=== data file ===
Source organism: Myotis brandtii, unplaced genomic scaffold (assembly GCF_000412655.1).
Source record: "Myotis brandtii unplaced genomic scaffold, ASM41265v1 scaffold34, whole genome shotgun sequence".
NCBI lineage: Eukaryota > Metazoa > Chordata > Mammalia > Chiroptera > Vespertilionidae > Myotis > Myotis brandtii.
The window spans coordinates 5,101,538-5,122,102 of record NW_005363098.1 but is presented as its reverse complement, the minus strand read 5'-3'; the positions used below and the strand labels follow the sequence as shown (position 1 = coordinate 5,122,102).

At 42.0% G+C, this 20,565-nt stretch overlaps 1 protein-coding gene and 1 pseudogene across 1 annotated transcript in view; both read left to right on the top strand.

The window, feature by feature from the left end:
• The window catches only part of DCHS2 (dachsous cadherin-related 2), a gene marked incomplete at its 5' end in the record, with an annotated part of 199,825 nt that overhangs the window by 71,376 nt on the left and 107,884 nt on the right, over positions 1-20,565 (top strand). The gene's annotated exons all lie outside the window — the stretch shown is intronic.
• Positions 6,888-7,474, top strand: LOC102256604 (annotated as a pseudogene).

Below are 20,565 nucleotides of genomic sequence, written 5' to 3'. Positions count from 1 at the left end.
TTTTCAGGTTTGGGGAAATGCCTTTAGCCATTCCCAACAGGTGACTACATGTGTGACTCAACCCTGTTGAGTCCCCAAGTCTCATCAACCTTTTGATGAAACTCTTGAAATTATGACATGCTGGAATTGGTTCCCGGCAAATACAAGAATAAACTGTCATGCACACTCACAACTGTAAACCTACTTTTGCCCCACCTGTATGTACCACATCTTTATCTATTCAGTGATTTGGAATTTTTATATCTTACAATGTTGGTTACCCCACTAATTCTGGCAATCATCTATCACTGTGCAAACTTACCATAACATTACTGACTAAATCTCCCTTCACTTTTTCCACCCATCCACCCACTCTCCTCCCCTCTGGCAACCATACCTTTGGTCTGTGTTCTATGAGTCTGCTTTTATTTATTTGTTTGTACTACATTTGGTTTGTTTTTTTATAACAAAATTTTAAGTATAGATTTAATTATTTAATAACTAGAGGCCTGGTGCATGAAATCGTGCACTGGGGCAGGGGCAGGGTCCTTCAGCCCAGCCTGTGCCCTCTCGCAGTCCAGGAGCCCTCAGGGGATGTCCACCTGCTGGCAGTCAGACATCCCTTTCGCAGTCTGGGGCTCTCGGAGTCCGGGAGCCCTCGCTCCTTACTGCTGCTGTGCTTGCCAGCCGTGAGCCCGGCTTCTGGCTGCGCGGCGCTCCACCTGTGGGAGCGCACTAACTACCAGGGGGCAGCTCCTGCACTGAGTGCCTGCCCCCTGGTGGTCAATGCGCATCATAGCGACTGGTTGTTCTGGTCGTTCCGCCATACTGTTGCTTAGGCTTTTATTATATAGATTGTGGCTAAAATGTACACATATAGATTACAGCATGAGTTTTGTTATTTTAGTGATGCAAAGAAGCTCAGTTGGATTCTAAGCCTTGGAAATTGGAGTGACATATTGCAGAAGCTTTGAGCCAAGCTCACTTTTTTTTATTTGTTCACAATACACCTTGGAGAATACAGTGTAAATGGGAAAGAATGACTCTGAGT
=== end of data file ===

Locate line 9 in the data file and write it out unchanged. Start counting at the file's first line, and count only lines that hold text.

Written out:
Below are 20,565 nucleotides of genomic sequence, written 5' to 3'. Positions count from 1 at the left end.